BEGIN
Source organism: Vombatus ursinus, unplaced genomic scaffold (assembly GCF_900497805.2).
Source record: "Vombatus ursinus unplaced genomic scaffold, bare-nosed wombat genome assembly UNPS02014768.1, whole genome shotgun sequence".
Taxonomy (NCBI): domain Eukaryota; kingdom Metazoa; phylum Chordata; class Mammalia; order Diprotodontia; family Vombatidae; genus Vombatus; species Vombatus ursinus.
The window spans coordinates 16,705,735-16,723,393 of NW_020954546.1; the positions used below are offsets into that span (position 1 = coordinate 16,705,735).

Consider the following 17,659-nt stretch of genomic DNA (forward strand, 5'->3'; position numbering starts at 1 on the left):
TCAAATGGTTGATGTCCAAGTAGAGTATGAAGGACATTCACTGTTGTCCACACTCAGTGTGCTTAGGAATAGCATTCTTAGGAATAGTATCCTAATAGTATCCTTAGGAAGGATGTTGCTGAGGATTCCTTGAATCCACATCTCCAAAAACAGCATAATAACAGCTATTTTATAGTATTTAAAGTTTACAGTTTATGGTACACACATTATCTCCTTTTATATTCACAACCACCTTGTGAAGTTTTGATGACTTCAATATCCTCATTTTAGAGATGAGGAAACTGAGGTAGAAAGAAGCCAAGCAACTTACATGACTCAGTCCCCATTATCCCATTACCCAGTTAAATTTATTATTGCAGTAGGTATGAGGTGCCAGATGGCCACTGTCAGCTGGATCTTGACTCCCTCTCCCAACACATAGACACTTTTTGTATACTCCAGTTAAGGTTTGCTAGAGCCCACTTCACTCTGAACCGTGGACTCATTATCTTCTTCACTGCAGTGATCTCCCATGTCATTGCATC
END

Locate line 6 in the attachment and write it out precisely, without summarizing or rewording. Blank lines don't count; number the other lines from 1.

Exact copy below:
TCAAATGGTTGATGTCCAAGTAGAGTATGAAGGACATTCACTGTTGTCCACACTCAGTGTGCTTAGGAATAGCATTCTTAGGAATAGTATCCTAATAGTATCCTTAGGAAGGATGTTGCTGAGGATTCCTTGAATCCACATCTCCAAAAACAGCATAATAACAGCTATTTTATAGTATTTAAAGTTTACAGTTTATGGTACACACATTATCTCCTTTTATATTCACAACCACCTTGTGAAGTTTTGATGACTTCAATATCCTCATTTTAGAGATGAGGAAACTGAGGTAGAAAGAAGCCAAGCAACTTACATGACTCAGTCCCCATTATCCCATTACCCAGTTAAATTTATTATTGCAGTAGGTATGAGGTGCCAGATGGCCACTGTCAGCTGGATCTTGACTCCCTCTCCCAACACATAGACACTTTTTGTATACTCCAGTTAAGGTTTGCTAGAGCCCACTTCACTCTGAACCGTGGACTCATTATCTTCTTCACTGCAGTGATCTCCCATGTCATTGCATC